The maojor complaint why linear regression is not much used for analyzing models with 0-1 response variables? There are negative values and a value greater than 1,in the fitted values! Now let us try the built-in logistic fitting function in R.

> logisfit <- glm(model, family=binomial, data=mydat) > summary(logisfit)

Call:

glm(formula = model, family = binomial, data = mydat)

Deviance Residuals:

Min 1Q Median 3Q Max

-1.94321 -0.34398 -0.09305 0.52174 1.64704

Coefficients:

Estimate Std. Error z value Pr(>|z|)

(Intercept) -6.94043 2.94746 -2.355 0.0185 *

spending 0.13948 0.06807 2.049 0.0405 *

additional 2.77448 1.19276 2.326 0.0200 *

---

Signif. codes: 0 ‘***’ 0.001 ‘**’ 0.01 ‘*’ 0.05 ‘.’ 0.1 ‘ ’ 1

(Dispersion parameter for binomial family taken to be 1)

Null deviance: 41.054 on 29 degrees of freedom

Residual deviance: 20.076 on 27 degrees of freedom

AIC: 26.076

Number of Fisher Scoring iterations: 6

Now in the logistic fit fitting, we see now that all computed coefficients are significant at the 5 percent level. We are confident that the results of R are accurate since the values of the coefficients matches well with the published reference test.

But some results displayed by the Minitab program for this example are not by default displayed by R, like Odds ratio for coefficients (except for the intercept) and confidence intervals for the coefficients.

log-likelhiood, and various goodness of fit tests like Peason, Devisnce and Hosmer-Lemeshow.

Let us now combine and see side by side the computed responses in ordinary least squares and the logistic regression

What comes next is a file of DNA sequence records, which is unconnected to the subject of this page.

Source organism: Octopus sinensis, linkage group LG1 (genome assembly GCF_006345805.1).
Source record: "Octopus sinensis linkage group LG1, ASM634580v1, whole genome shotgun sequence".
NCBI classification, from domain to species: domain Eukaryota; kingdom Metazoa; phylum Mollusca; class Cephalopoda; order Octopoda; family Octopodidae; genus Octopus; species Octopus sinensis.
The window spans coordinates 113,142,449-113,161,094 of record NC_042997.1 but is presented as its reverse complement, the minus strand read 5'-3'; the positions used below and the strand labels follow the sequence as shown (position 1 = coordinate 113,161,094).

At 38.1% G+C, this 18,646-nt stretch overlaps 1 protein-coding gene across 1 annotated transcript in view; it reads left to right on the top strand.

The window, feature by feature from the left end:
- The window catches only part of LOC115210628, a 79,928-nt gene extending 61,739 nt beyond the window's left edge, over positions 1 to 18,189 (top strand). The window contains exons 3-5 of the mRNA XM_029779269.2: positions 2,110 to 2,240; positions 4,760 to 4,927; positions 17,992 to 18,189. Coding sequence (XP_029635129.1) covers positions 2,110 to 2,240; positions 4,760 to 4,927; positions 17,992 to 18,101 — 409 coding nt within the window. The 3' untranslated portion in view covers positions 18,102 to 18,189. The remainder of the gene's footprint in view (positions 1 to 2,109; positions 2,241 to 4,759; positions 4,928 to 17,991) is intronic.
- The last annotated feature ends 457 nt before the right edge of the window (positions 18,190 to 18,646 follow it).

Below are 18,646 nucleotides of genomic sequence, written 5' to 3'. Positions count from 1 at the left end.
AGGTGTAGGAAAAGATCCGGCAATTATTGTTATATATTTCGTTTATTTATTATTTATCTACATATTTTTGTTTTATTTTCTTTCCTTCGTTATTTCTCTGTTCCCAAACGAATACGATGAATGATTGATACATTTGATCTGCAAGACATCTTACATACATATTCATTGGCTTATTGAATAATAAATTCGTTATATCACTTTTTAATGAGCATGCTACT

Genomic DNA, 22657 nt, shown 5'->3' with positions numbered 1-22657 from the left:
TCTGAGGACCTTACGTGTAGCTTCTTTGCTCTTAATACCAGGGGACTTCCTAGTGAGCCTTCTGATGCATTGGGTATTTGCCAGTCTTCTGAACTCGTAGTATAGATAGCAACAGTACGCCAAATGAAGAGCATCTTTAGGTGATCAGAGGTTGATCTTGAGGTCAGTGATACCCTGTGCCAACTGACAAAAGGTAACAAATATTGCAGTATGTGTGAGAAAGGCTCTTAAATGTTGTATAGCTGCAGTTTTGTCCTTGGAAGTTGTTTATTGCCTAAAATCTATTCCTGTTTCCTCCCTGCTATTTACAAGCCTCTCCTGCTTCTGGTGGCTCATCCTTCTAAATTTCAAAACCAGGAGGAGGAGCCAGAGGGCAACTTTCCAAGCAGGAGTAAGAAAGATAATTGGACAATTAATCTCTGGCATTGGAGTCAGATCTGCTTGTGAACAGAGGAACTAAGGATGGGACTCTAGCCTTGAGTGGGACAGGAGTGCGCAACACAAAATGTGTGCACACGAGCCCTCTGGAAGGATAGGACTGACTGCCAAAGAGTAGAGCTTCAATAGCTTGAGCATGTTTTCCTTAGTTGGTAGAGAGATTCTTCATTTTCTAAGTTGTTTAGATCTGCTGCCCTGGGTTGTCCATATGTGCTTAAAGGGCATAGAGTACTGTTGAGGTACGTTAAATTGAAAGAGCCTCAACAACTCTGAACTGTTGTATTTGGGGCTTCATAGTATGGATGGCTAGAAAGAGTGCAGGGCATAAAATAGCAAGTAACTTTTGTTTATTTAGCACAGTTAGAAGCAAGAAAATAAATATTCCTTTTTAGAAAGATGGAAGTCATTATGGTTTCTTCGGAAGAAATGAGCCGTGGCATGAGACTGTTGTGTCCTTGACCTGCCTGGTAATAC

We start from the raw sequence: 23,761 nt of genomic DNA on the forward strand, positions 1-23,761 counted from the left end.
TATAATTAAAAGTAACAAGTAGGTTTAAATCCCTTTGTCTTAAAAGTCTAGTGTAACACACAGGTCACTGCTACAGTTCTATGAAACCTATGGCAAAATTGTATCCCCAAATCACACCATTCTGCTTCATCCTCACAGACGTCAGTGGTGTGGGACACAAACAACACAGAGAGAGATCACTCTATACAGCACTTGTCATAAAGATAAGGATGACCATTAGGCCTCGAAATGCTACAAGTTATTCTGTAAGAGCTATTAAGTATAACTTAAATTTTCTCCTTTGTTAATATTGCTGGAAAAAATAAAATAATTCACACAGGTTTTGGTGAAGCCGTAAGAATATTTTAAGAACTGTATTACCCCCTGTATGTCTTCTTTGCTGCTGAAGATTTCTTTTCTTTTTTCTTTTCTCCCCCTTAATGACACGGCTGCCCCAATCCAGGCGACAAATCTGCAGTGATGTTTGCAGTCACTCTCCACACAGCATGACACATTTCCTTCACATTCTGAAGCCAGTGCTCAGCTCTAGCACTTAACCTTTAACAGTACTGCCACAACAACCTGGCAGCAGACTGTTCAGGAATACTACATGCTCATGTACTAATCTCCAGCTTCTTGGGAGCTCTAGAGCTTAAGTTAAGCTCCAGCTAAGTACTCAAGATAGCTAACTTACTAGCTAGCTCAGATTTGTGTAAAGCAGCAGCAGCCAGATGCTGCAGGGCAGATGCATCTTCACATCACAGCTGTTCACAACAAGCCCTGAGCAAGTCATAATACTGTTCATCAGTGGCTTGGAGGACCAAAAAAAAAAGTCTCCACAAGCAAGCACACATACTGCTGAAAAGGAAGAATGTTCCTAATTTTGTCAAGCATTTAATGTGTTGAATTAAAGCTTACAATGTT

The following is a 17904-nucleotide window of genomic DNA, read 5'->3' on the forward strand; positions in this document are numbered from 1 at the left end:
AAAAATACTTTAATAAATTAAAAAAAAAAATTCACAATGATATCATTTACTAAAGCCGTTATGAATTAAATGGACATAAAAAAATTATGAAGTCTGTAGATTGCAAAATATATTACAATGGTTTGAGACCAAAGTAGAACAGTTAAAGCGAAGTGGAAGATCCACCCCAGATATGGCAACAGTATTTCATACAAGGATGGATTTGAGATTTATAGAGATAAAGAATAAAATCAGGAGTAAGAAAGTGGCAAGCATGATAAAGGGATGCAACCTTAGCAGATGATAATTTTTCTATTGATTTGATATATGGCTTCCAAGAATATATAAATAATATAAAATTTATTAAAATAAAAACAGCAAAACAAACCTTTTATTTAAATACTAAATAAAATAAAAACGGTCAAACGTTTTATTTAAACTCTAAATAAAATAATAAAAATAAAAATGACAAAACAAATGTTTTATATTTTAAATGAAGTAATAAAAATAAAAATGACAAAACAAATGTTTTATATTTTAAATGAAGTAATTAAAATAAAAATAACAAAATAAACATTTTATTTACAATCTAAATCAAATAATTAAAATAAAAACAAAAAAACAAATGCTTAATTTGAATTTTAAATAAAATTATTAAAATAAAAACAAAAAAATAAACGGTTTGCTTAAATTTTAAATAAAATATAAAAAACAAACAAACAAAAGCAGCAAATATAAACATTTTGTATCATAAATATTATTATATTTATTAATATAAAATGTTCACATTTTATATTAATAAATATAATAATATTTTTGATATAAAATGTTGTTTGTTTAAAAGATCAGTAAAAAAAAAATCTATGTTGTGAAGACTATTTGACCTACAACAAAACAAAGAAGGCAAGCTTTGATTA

> M <- cbind(M, logisfit$fitted) > M purchase 1 0 0.17874336 0.078497943 2 1 0.67987541 0.652071987 3 0 -0.18022484 0.001906712 4 0 -0.13735561 0.002997568 5 0 -0.07338270 0.005880704 6 0 -0.03292102 0.008994244 7 0 0.02796269 0.016989149 8 1 0.78110477 0.845412887 9 0 0.78345299 0.848631689 10 1 0.72759667 0.756392820 11 1 0.93349531 0.964811415 12 0 0.26698827 0.178083337 13 0 0.12467491 0.045872822 14 1 0.31149770 0.257592205 15 1 0.96768891 0.975227725 16 0 0.06878431 0.025927231 17 0 0.68861961 0.672753313 18 1 0.88250289 0.941130613 19 0 0.08165669 0.029597672 20 1 0.57124408 0.372605728 21 0 0.63968006 0.550559546 22 1 0.75669169 0.808578627 23 0 0.22211098 0.118768370 24 0 0.15405208 0.061563718 25 1 0.41972426 0.521589224 26 0 0.45128221 0.603546179 27 0 0.11640669 0.042192923 28 1 1.00743993 0.983592497 29 1 0.88685125 0.943628146 30 1 0.69375643 0.684603007 >

We see that there are no negative values nor value(s) greater than 1 in the third column! In fact the third column can be interpreted as probabilities of the odds-ratio defined as

$$odds-ratio=\frac{p}{q}=\frac{p}{1-p}$$ where p is probability of success of an event. To compute the p from the third column, we use the formula

$$p=\frac{odds-ratio}{1+odds-ratio}$$.

In a future article, we shall try to write a Python program to perform logistic regression.

Further reading:

Logits: Logistic Regression Using R. An earlier post using Gujarati's example.

R-bloggers.com: logistic regression, a tutorial from r-bloggers.

Wikipedia entry, for logistic regression.